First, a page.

Manhattanhenge2_rotated+sharpenedThis is a very exciting time to be working in the field of energy conversion, an area that is poised to undergo a massive transformation in the coming years as society strives to achieve a more sustainable energy future. In the Solar Fuels Engineering Lab, our research is strongly motivated by the need to accelerate this transformation through the development of solar, catalytic, and electrochemical technologies that will form the backbone of this future energy system. We are also deeply interested in the fundamental chemistry and physics that underlies these technologies, as we seek to use that knowledge in concert with innovative device- and systems- level engineering to make those technologies more efficient, durable, scalable, and economically viable.

Of particular interest in our research group are photoelectrochemical (PEC) and photovoltaic (PV) electrolysis reactors, electrochemical devices that are capable of converting sunlight into storable chemical energy, or “solar fuels”, such as hydrogen. The fields of PEC and electrochemical energy conversion have tremendous potential to transform how renewable energy is captured and stored because they offer a means to overcome a primary weakness of solar energy: its intermittency. By converting sunlight into solar fuels during the day, PEC and PV electrolysis technologies enable energy from the sun to be stored in the form of chemical bonds during the day and converted back to electricity with a fuel cell when the sun is not shining. Shown here are schematics of solar fuels production pathways based on PV-electrolysis and photoelectrochemical cells:


Figure: Two pathways for the conversion of solar energy into solar fuels such as hydrogen.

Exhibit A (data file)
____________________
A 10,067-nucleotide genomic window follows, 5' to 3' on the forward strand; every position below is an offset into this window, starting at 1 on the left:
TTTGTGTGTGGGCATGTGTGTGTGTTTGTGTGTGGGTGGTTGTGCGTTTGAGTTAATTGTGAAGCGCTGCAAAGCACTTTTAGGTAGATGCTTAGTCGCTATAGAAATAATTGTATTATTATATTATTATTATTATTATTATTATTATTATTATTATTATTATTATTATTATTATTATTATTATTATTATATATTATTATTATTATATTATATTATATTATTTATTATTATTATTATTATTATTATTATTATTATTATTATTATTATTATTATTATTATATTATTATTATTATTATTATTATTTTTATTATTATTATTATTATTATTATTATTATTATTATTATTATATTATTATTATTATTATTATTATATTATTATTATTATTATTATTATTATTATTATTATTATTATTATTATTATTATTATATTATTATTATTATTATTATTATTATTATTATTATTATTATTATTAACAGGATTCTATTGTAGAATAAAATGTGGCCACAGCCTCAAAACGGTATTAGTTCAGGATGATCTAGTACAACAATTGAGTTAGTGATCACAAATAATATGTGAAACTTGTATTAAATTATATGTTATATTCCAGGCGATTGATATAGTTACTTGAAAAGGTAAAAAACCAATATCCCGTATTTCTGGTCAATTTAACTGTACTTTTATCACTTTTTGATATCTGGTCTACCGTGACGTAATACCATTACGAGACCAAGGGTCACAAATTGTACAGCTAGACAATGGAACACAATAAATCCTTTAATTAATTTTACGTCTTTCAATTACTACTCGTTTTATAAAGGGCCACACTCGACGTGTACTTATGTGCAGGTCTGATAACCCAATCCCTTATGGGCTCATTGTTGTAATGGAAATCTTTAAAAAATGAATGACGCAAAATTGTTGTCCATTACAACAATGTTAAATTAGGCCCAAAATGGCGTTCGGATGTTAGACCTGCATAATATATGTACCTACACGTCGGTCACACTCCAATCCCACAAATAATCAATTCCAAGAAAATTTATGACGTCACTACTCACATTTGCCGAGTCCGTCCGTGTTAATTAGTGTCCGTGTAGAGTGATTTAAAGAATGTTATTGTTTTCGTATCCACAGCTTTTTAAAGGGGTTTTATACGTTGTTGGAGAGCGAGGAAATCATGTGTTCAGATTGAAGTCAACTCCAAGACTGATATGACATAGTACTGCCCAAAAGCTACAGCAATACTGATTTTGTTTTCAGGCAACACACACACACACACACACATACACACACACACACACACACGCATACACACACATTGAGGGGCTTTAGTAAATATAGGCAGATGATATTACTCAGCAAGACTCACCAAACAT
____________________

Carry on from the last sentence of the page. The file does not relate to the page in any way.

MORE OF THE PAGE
In photovoltaic electrolysis (PV-electrolysis), conventional solar photovoltaic cells convert sunlight into electricity, which is then used by an electrochemical device called an electrolyzer to convert low-energy reactants into energy-dense fuels or chemicals. In the second pathway, photoelectrolysis, the light-harvesting and electrochemical processes are performed in a single, integrated device known as a photoelectrochemical (PEC) cell. There are advantages and disadvantages associated with both pathways, but in general both technologies require advances in new materials and devices (reactors) to become economically competitive with conventional fossil fuels.

Reflecting the interdisciplinary nature of PEC and PV electrolysis devices, the strengths of this research program are at the intersections of chemical engineering, electrochemistry, electroanalytical chemistry, catalysis, materials science, and interfacial science and engineering. Additionally, most of our research projects rely on the use of in situ analytical techniques that are used to evaluate the properties and performance of materials and devices with high spatial resolution. In other words, we rely on advanced measurement tools that can “see”, at very small length scales, how these materials and devices perform while they are operating in a (photo)electrochemical environment that mimics conditions that would be encountered in real-world applications.  Analytical tools commonly used in our lab include a high speed video camera, in situ spectroelectrochemistry, and scanning probe microscopies (SPM). By pushing the limits of what these tools can teach us, we seek to answer fundamental questions in photocatalytic, photovoltaic, and electrochemical science, and apply that knowledge to improve the performance of real-world energy conversion devices and systems.

Ph.D., masters, and undergraduate students are integral to this research group. Additionally, we actively seek and welcome collaborations with university, national lab, and industrial partners with common interests including, but not limited to, the solar, electrochemical, and chemical industries.